The SLR is not expected to reach anything like 10 m even in the worst-case scenario, at least, not in the foreseeable future. Even with storm surges, there will be a large margin of safety from direct flooding within an LECZ. However, as the authors point out in their paper, SLR and storm surges can certainly have an adverse impact on people living in such areas, for instance, through saline water intrusion of groundwater. But the principal reason, according to them, for choosing 10 m as the cut-off point was the fact that "estimates based on elevations below 10 m could not be considered globally reliable, particularly in some types of coastal areas such as those characterised by mountainous bays".

For delineating global urban sprawl, the scientists used "the only globally consistent urban footprint data set", prepared by Columbia University's Centre for International Earth Science Information Network (CIESIN) through a project called GRUMP (Global Rural-Urban Mapping Project)). The GRUMP data set is based largely on the United States's National Oceanic & Atmospheric Administration's (NOAA) 1994/95 satellite data of night "city" lights coupled with settlement information. Because of the "overglow" that would be characteristic of an urban footprint based on lights, the GRUMP data set is probably an overestimation of the real urban extent and includes the surrounding suburban and peri-urban extensions, the authors point out. The third data set pertains to countrywise population grid and land area associated with each grid. For this too, the authors made use of the 1999/2000 gridded estimates made as a part of GRUMP.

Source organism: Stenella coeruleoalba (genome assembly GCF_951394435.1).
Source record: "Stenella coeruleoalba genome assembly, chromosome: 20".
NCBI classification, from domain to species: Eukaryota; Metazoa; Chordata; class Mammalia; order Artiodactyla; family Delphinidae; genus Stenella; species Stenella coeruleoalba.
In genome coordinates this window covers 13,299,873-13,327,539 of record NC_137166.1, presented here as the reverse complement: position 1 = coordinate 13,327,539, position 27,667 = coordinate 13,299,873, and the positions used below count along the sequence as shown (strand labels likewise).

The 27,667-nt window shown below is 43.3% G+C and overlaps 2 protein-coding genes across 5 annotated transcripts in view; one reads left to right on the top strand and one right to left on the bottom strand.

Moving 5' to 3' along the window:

The recently released Fourth Assessment Report (AR4) of the Intergovernmental Panel on Climate Change (IPCC) gives an idea of the magnitudes of the coastal hazards likely to arise as a result of climate change in the short and long terms. There is enough evidence already to suggest that SLR accelerated in the 20th century as a result of the warming caused by human activities. "There is high confidence," the IPCC Report has said, "that the rate of observed sea level rise increased from the 19th to the 20th century." (see Frontline, March 9).